FCC Upholds Wireless Providers' Efforts to Combat Spam

FCC takes action to protect consumers from spam robotext messages

The Federal Communications Commission today issued a ruling rejecting requests to make it harder for text messaging providers to protect consumers from spam and scam robotexts.  The Commission’s decision makes clear that wireless providers are authorized to continue their efforts to stop unwanted text messaging through robotext-blocking, anti-spoofing measures, and other anti-spam features.  

Text messaging has become a critical communications option for consumers with 1.77 trillion messages exchanged in the United States in 2017.  Wireless messaging has become a trusted form of communication for millions of Americans in large part because wireless providers have taken measures to prevent spam and other unwanted or malicious traffic from clogging consumers’ phones.  As a result of these efforts, wireless messaging remains a relatively spam-free service, with the spam rate for Short Message Service (SMS) estimated at less than 3%.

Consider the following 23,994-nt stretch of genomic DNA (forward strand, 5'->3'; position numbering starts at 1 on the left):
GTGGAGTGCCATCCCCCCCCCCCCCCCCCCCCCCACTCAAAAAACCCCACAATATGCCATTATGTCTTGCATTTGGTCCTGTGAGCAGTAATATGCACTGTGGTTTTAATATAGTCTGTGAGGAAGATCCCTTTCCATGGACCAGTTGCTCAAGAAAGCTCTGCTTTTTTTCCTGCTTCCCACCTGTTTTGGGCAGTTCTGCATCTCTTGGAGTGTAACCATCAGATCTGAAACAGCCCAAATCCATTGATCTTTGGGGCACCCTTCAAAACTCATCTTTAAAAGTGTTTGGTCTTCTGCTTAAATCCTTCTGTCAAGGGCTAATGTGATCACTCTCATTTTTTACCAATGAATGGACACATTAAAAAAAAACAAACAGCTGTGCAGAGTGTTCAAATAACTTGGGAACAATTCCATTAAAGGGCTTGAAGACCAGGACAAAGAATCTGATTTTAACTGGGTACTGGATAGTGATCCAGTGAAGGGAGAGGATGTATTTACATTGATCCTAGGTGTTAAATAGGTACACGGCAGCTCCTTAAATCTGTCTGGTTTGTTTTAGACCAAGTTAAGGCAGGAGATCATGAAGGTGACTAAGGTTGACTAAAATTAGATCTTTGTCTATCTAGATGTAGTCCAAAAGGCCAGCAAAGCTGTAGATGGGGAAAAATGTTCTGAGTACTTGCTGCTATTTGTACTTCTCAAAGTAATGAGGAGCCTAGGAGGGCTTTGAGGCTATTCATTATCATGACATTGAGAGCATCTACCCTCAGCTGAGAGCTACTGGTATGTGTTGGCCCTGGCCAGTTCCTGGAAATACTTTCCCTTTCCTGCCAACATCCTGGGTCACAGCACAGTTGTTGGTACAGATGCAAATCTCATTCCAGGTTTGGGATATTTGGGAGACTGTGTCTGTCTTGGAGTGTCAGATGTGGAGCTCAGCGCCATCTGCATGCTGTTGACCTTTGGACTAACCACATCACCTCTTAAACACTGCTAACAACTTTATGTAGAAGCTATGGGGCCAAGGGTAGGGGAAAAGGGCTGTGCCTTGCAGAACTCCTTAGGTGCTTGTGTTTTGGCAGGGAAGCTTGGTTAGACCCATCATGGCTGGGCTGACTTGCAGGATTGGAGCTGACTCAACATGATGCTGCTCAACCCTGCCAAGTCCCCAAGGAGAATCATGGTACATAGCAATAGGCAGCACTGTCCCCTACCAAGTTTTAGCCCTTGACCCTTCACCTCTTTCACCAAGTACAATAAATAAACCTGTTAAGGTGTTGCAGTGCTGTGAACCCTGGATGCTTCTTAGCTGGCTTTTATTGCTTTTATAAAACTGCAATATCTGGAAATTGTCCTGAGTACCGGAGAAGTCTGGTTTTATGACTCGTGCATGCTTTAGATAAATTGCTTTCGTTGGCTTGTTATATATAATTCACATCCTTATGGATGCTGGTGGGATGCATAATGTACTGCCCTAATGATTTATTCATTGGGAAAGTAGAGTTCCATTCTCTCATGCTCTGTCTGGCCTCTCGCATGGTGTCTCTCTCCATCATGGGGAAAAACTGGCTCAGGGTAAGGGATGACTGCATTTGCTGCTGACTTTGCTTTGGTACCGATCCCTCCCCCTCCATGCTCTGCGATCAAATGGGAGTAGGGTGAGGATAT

In today’s ruling, the FCC denies requests from mass-texting companies and other parties to classify text messaging services as “telecommunications services” subject to common carrier regulation under the Communications Act—a classification that would limit wireless providers’ efforts to combat spam and scam robotexts effectively.  Instead, the FCC finds that two forms of wireless messaging services, SMS and Multimedia Messaging Service (MMS), are “information services” under the Communications Act.  With this decision, the FCC empowers wireless providers to continue taking action to protect American consumers from unwanted text messages. 

Action by the Commission December 12, 2018 by Declaratory Ruling (FCC 18-178).  Chairman Pai, Commissioners O’Rielly and Carr approving.  Commissioner Rosenworcel dissenting.  Chairman Pai, Commissioners O’Rielly, Carr, and Rosenworcel issuing separate statements.

Source: FCC media announcement


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